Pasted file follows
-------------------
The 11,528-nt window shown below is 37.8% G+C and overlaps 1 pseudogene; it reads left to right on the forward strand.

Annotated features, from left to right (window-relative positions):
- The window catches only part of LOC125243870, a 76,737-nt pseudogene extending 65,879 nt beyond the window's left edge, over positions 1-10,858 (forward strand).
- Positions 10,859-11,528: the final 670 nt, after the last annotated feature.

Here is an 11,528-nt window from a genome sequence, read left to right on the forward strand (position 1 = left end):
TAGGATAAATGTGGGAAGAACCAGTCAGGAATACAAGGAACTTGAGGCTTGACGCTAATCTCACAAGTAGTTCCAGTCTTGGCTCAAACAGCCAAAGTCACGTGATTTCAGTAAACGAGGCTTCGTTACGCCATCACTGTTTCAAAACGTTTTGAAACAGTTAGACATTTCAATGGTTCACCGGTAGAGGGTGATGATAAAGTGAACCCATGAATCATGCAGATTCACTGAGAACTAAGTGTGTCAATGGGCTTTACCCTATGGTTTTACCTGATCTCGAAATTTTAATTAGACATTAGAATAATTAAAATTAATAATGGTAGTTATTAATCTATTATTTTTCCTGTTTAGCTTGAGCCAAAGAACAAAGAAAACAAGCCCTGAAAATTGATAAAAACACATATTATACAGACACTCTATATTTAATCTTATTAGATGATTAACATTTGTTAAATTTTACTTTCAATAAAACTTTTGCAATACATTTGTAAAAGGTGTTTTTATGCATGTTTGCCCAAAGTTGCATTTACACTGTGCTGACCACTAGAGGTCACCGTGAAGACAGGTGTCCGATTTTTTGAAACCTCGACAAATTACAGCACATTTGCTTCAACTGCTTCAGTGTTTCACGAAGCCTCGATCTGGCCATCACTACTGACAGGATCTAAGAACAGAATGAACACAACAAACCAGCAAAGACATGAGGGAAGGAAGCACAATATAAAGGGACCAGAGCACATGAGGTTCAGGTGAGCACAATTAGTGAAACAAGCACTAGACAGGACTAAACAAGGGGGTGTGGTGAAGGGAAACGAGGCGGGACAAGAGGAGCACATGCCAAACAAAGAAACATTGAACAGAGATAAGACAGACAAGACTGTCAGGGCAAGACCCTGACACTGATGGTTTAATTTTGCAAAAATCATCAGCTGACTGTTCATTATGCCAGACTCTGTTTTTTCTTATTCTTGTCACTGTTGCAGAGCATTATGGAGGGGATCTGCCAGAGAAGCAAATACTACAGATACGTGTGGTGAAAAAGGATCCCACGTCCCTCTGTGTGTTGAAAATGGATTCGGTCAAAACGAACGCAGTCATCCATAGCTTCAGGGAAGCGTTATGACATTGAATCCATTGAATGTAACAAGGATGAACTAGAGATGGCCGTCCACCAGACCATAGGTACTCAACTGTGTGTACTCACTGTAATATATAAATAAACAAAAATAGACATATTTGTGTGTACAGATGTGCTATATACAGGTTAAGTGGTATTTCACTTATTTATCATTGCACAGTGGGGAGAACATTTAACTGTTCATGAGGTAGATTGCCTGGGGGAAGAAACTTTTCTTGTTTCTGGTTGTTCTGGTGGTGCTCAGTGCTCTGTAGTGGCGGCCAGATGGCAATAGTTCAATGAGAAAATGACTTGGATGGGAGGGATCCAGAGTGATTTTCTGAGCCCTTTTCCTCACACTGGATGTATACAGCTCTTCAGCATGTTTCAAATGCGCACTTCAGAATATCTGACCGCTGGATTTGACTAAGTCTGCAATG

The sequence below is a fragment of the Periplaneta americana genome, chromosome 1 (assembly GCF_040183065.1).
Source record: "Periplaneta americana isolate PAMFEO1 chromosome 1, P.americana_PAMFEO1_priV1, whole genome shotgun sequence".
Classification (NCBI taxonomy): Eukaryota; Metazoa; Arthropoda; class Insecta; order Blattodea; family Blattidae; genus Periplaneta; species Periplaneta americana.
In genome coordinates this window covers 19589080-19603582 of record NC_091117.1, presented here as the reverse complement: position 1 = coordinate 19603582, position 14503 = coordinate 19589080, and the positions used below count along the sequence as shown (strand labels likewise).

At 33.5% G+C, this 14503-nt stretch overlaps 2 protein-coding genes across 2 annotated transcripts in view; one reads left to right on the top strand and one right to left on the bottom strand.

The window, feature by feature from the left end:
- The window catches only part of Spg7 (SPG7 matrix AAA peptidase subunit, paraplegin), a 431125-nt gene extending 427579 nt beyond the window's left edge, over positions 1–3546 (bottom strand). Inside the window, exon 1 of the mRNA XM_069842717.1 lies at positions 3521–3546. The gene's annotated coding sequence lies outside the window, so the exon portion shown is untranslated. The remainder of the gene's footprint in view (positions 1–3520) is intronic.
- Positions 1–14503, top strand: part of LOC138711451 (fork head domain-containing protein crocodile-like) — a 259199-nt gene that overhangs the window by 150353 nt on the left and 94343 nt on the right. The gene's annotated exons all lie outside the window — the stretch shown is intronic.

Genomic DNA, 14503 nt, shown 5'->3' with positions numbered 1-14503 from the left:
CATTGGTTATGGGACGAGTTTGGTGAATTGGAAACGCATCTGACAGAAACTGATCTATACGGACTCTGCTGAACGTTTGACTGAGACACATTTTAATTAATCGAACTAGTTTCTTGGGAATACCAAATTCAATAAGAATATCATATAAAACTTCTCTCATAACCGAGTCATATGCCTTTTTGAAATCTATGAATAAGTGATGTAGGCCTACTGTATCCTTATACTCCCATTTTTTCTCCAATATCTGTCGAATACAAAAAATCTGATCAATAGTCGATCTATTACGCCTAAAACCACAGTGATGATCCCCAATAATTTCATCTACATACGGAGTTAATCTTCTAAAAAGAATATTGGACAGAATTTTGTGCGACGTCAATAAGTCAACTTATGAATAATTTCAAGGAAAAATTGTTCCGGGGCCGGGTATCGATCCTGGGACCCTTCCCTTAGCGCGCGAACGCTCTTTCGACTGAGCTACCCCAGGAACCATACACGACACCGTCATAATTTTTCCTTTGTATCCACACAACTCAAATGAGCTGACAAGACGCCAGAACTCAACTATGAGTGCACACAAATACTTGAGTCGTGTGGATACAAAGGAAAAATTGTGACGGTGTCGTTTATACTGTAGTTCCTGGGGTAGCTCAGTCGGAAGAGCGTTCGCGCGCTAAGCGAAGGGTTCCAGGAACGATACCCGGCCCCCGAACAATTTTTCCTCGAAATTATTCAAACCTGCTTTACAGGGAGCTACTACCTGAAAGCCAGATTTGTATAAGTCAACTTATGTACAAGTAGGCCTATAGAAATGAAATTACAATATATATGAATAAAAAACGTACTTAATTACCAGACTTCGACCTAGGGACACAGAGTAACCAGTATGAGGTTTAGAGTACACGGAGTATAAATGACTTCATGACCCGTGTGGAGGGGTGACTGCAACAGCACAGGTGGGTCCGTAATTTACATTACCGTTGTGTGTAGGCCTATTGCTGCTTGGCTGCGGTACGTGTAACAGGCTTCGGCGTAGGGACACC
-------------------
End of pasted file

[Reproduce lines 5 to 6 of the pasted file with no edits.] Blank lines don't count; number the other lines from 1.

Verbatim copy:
Here is an 11,528-nt window from a genome sequence, read left to right on the forward strand (position 1 = left end):
TAGGATAAATGTGGGAAGAACCAGTCAGGAATACAAGGAACTTGAGGCTTGACGCTAATCTCACAAGTAGTTCCAGTCTTGGCTCAAACAGCCAAAGTCACGTGATTTCAGTAAACGAGGCTTCGTTACGCCATCACTGTTTCAAAACGTTTTGAAACAGTTAGACATTTCAATGGTTCACCGGTAGAGGGTGATGATAAAGTGAACCCATGAATCATGCAGATTCACTGAGAACTAAGTGTGTCAATGGGCTTTACCCTATGGTTTTACCTGATCTCGAAATTTTAATTAGACATTAGAATAATTAAAATTAATAATGGTAGTTATTAATCTATTATTTTTCCTGTTTAGCTTGAGCCAAAGAACAAAGAAAACAAGCCCTGAAAATTGATAAAAACACATATTATACAGACACTCTATATTTAATCTTATTAGATGATTAACATTTGTTAAATTTTACTTTCAATAAAACTTTTGCAATACATTTGTAAAAGGTGTTTTTATGCATGTTTGCCCAAAGTTGCATTTACACTGTGCTGACCACTAGAGGTCACCGTGAAGACAGGTGTCCGATTTTTTGAAACCTCGACAAATTACAGCACATTTGCTTCAACTGCTTCAGTGTTTCACGAAGCCTCGATCTGGCCATCACTACTGACAGGATCTAAGAACAGAATGAACACAACAAACCAGCAAAGACATGAGGGAAGGAAGCACAATATAAAGGGACCAGAGCACATGAGGTTCAGGTGAGCACAATTAGTGAAACAAGCACTAGACAGGACTAAACAAGGGGGTGTGGTGAAGGGAAACGAGGCGGGACAAGAGGAGCACATGCCAAACAAAGAAACATTGAACAGAGATAAGACAGACAAGACTGTCAGGGCAAGACCCTGACACTGATGGTTTAATTTTGCAAAAATCATCAGCTGACTGTTCATTATGCCAGACTCTGTTTTTTCTTATTCTTGTCACTGTTGCAGAGCATTATGGAGGGGATCTGCCAGAGAAGCAAATACTACAGATACGTGTGGTGAAAAAGGATCCCACGTCCCTCTGTGTGTTGAAAATGGATTCGGTCAAAACGAACGCAGTCATCCATAGCTTCAGGGAAGCGTTATGACATTGAATCCATTGAATGTAACAAGGATGAACTAGAGATGGCCGTCCACCAGACCATAGGTACTCAACTGTGTGTACTCACTGTAATATATAAATAAACAAAAATAGACATATTTGTGTGTACAGATGTGCTATATACAGGTTAAGTGGTATTTCACTTATTTATCATTGCACAGTGGGGAGAACATTTAACTGTTCATGAGGTAGATTGCCTGGGGGAAGAAACTTTTCTTGTTTCTGGTTGTTCTGGTGGTGCTCAGTGCTCTGTAGTGGCGGCCAGATGGCAATAGTTCAATGAGAAAATGACTTGGATGGGAGGGATCCAGAGTGATTTTCTGAGCCCTTTTCCTCACACTGGATGTATACAGCTCTTCAGCATGTTTCAAATGCGCACTTCAGAATATCTGACCGCTGGATTTGACTAAGTCTGCAATG